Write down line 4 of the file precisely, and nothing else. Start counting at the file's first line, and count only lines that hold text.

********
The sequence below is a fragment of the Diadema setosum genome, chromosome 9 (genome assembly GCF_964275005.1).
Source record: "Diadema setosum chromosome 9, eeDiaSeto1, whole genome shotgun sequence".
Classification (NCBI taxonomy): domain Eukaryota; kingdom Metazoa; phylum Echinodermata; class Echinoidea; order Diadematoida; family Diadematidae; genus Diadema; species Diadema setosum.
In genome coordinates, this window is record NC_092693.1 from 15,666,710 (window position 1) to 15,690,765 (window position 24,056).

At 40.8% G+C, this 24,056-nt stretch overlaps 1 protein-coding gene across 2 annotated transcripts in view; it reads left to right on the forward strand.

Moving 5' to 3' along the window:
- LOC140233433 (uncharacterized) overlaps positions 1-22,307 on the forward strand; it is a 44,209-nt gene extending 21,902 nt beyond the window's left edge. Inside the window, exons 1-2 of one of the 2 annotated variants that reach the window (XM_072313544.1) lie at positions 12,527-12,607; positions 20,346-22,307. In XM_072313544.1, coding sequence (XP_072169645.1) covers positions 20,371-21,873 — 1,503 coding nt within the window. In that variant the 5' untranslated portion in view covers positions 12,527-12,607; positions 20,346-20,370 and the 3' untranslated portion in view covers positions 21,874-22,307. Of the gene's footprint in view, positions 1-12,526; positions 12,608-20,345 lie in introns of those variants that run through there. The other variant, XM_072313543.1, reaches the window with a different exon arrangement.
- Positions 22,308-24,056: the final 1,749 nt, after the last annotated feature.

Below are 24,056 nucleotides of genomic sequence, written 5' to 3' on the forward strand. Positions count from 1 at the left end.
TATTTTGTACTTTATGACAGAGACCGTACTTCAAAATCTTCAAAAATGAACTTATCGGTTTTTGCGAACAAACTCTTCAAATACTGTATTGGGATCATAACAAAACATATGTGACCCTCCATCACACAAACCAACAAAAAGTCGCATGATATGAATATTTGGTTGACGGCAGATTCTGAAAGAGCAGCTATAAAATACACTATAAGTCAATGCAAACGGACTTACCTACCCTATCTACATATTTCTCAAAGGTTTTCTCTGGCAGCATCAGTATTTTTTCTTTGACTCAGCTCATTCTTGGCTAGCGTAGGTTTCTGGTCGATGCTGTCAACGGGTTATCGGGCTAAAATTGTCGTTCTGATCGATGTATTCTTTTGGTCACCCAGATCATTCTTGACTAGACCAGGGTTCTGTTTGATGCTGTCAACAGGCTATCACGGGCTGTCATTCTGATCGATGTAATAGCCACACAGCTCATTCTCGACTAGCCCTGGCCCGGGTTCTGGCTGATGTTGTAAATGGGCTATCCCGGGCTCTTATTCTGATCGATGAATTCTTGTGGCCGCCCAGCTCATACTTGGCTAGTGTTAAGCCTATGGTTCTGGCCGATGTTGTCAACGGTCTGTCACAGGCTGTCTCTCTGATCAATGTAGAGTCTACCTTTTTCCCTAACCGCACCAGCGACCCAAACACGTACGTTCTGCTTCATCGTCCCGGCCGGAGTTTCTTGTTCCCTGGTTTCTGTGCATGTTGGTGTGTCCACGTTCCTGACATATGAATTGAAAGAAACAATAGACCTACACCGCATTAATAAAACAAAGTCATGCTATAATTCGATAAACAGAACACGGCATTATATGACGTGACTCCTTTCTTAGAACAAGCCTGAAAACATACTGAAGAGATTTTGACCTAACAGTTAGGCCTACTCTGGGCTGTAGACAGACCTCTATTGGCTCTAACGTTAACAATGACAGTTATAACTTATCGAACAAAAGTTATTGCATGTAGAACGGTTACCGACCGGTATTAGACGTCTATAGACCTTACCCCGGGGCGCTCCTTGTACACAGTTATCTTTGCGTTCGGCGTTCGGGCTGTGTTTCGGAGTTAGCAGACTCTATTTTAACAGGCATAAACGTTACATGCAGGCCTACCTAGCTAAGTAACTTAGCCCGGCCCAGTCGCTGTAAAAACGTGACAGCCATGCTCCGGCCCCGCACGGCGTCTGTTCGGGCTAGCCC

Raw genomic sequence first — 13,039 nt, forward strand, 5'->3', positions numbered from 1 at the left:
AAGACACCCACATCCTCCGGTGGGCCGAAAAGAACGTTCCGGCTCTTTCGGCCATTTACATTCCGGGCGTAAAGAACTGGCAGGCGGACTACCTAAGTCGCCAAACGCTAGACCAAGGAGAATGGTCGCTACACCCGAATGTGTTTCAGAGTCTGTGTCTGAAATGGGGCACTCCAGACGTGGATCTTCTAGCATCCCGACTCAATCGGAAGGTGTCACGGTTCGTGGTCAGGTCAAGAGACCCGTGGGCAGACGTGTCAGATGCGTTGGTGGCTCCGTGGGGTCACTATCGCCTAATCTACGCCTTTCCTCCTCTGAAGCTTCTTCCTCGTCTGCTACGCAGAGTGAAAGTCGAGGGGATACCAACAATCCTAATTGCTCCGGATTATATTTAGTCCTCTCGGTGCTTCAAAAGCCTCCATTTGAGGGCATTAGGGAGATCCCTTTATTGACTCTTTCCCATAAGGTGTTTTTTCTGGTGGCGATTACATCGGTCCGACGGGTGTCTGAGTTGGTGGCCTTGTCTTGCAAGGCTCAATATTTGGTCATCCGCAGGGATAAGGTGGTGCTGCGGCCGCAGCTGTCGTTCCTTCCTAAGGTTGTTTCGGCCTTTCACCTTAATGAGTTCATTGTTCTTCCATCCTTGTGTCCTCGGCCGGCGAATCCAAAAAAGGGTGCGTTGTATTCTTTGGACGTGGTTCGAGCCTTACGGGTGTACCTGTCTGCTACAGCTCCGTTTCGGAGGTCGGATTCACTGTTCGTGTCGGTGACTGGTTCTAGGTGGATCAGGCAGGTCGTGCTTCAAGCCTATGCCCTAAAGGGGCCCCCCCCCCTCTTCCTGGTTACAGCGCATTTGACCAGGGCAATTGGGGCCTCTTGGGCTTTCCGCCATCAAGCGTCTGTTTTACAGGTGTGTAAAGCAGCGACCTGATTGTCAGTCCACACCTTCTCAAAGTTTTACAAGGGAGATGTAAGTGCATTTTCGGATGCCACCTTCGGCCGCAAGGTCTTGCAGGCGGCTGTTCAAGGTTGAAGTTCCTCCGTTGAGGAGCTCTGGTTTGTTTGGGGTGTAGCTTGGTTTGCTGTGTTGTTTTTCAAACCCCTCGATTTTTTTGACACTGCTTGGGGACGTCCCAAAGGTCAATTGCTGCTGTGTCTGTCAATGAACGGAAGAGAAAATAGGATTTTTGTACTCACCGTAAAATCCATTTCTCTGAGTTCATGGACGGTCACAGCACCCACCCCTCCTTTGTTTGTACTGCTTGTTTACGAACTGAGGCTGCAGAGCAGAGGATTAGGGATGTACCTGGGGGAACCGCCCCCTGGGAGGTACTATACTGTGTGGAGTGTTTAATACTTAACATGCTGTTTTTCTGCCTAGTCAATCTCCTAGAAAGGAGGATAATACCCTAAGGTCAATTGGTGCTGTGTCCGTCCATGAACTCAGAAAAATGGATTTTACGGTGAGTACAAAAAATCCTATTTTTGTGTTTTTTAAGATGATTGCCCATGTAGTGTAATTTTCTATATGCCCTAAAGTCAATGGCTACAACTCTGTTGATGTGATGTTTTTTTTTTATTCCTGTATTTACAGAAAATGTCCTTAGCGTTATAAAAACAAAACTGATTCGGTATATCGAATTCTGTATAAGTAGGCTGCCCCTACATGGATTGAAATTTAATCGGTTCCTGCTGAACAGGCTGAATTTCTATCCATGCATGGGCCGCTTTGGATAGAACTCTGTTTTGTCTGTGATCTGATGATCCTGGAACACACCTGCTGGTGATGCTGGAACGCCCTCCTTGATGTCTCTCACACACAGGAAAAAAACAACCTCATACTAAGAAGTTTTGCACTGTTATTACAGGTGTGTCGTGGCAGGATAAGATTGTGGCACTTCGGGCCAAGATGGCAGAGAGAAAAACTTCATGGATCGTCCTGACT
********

In genome coordinates, this window is record NC_092693.1 from 15,666,710 (window position 1) to 15,690,765 (window position 24,056).